Concussion Inc.’s ebook THE TED AGU PAPERS: A Black Life That Mattered — And the Secret History of a Covered-Up Death in University of California Football is available on Kindle-friendly devices at http://amzn.to/2aA2LDl. One hundred percent of royalties are being donated to sickle cell trait research and education.
by Irvin Muchnick
The University of California-Berkeley continues to drag its feet on its legal and policy obligation to release to Concussion Inc. internal public records surrounding the 2014 death of football player Ted Agu.
As a result, I am looking toward state court action under the California Public Records Act. Anyone who thinks this effort wouldn’t succeed hasn’t been paying attention to the victory my attorney Roy Gordet just achieved in federal court in the Freedom of Information Act case for the immigration files of rapist former Irish Olympic swimming coach George Gibney.
Why is documenting more of the Agu cover-up so important? The explanation involves, in part, two other emerging young athlete sickle cell trait disease deaths — one very recent, one historic.
The recent one was in August at Aledo High School near Fort Worth, Texas. Trenten Darton, 15, collapsed and died before basketball practice. The cause was found to be “exertional sickling.” In a common mistake, the local media misreported this cause as sickle cell disease (that is, anemia), rather than sudden crisis from sickle cell trait in an otherwise healthy person. Below, we’ll explain more about this confusion and how, though the sickle cell research and fundraising establishment well understands all this, no one is seriously confronting King Football with it — and how the deference and passivity are killing kids.
The second event we’re closely examining is the 1971 death of Billy Arnold, a football player at the University of North Carolina. Arnold collapsed, from what was identified at the time as heat prostration, while doing wind sprints. He was hospitalized in critical condition for two weeks before dying. Even if exertional sickling wasn’t a factor here (and researchers have no evidence 45 years later), the pattern of conditioning coach excess alleged here parallels that found in some sickling death cases.
A browse of the contemporaneous news coverage reveals there were two divergent investigations of Arnold’s death. A New York Times story reported that “a five-member faculty council subcommittee on athletics, after a two-week study, issued a 32-page report on the case. Drawing on testimony from coaches, players and medical officials, the panel attempted to reconstruct events during the Sept. 6 practice and concluded there was no evidence of irregularities or negligence in the death.”
However, “the Committee of Concerned Athletes … issued a 22-page report citing ‘discrepancies’ in the faculty study. It also presented documentation of personal experiences of negligence and brutality on the part of the coaching staff.”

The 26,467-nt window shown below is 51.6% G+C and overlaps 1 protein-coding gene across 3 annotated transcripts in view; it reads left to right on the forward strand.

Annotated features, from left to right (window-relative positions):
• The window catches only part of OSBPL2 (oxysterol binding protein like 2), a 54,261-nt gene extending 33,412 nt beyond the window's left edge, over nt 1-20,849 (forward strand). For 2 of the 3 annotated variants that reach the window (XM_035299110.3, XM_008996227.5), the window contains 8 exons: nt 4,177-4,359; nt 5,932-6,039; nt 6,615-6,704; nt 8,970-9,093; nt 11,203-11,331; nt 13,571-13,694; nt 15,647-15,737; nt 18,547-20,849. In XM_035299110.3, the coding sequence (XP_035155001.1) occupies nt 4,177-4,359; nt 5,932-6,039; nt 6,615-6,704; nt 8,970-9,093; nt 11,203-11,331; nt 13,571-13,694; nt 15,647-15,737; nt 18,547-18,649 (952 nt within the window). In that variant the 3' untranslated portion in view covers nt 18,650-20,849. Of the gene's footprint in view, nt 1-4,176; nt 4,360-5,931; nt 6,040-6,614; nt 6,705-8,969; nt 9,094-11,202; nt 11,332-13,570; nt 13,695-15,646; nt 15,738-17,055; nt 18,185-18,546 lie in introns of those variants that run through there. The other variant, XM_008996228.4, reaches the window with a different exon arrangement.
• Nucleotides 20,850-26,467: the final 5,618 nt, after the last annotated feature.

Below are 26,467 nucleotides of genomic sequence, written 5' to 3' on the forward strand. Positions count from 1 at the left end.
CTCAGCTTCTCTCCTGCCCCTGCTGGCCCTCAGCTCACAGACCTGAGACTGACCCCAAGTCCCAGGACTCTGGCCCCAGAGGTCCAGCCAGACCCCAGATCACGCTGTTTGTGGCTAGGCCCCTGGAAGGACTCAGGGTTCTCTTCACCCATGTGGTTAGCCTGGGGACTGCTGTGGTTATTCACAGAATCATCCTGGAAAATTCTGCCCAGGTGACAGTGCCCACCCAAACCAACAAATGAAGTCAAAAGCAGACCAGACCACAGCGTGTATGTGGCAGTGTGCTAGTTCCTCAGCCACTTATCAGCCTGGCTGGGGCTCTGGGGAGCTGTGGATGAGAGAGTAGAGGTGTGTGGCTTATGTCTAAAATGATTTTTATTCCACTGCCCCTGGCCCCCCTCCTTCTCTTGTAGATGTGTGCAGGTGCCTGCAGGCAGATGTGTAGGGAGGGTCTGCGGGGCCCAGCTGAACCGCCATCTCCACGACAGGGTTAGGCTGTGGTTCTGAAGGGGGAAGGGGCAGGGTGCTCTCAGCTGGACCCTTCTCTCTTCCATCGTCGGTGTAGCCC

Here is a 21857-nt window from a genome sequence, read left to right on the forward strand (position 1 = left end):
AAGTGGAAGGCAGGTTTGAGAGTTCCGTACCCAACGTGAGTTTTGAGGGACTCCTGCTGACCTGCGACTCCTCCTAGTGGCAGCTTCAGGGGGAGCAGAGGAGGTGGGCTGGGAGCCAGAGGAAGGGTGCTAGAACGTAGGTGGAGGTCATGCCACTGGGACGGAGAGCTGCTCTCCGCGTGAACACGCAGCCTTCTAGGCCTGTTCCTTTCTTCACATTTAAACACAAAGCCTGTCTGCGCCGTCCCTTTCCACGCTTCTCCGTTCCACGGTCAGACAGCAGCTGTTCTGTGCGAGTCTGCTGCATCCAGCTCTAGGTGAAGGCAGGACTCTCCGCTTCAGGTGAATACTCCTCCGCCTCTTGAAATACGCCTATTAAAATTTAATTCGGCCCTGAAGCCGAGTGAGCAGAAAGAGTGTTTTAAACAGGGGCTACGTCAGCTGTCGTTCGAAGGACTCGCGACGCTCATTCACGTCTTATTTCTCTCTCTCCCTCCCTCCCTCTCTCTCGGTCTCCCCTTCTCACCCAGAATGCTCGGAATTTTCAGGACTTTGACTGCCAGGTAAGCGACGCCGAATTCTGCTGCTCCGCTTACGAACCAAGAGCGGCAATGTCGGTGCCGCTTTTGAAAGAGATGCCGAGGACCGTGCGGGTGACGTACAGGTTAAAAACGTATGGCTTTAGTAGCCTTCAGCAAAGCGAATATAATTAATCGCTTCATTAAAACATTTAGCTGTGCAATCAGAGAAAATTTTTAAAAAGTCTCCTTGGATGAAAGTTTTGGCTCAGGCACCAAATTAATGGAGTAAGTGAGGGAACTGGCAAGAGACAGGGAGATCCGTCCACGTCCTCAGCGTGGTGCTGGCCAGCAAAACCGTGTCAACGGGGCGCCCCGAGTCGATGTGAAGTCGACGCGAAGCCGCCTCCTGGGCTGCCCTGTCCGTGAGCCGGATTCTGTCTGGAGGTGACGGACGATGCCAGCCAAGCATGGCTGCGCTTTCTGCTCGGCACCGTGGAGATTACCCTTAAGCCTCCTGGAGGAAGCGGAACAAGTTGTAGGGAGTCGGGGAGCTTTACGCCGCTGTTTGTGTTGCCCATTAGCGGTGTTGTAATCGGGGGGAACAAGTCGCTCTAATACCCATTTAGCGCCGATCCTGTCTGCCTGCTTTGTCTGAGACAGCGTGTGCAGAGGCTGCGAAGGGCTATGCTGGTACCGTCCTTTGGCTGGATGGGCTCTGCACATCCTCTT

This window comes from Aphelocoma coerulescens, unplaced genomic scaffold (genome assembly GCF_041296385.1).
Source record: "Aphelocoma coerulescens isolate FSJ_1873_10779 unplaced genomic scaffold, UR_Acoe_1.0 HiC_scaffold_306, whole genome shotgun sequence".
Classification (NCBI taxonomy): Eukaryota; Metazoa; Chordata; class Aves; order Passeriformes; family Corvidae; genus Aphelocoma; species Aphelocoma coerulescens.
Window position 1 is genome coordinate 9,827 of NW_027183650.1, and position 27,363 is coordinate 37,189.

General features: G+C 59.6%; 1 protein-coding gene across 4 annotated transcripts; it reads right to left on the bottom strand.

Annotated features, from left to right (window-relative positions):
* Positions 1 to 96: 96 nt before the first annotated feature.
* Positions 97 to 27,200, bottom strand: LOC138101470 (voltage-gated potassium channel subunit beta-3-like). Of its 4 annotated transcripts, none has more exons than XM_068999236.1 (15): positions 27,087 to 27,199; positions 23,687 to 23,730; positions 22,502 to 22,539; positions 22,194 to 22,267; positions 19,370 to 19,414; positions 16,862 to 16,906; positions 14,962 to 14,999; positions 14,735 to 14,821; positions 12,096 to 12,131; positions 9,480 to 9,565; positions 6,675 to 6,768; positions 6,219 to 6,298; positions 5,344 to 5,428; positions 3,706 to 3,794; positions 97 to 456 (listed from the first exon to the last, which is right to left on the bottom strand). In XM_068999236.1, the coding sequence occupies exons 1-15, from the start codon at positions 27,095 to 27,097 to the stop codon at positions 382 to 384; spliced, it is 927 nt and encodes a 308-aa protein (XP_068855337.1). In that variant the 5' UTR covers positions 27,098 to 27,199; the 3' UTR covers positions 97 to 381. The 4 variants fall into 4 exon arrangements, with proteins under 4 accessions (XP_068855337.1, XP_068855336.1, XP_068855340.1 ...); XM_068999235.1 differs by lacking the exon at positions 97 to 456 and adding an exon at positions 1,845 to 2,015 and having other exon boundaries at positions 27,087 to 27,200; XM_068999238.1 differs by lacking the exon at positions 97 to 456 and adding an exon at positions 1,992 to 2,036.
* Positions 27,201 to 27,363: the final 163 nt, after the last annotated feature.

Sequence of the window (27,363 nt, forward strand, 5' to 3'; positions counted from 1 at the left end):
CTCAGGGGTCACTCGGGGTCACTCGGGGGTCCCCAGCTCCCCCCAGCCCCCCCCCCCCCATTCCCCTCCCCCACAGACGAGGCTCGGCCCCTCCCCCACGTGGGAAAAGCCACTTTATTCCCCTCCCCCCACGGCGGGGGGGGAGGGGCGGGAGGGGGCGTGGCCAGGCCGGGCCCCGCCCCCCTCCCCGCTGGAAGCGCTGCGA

Sickle cell trait researchers have so raised awareness of such hitherto-buried incidents that new procedures were put in place: all athletes are screened, and coaches and support staff are supposed to be on alert for the first signs of distress in sickle cell carriers. There were ten sickling deaths in Division I football during the decade of the 2000s. Then there were none for four years — until the University of California flouted those procedures.
Ted Agu was screened for sickle cell, but Dr. Casey Batten, head coach Sonny Dykes’ strength and conditioning assistant Damon Harrington, and athletic trainer Robbie Jackson did nothing with the information that Agu had the trait and needed to be protected. Depositions in the eventual $4.75 million civil lawsuit settlement between the university and the Agu family show that university officials lied in testifying that Agu had collapsed just once, not multiple times, in his fatal conditioning drill; that the institution criminally concealed Agu’s sickle cell condition from the Alameda County coroner and withheld more than 100 pages of investigation from the sheriff’s officers; and that conditioning coach Harrington’s brutal, unprofessional, and foul-mouthed program already had sent another player to the hospital with a concussion, delivered via a vigilante teammate’s criminal beating.
And to show how it then goes in the football-industrial complex:
Football’s fanboys don’t want to hear any of this, but they must. So must the Sickle Cell Disease Association of America (SCDAA), whose executive director canceled an appointment with Concussion Inc. to discuss becoming the beneficiary of Kindle royalties from our TED AGU PAPERS. Nobly, SCDAA wants to raise money to fight sickle cell anemia (the scourge of defectively shaped red blood cells). But not to fully advise the 1 in 12 African-American males with sickle cell trait that, while they can lead perfectly normal lives, they have better things to do with their time than to get driven to sudden death by maniac football coaches.
“Explainer: How ‘Insider’ Access Made San Francisco Chronicle and Berkeley J-School Miss Real Story Behind Death of Cal Football’s Ted Agu,” https://concussioninc.net/?p=10931
Complete headline links to our Ted Agu series: https://concussioninc.net/?p=10877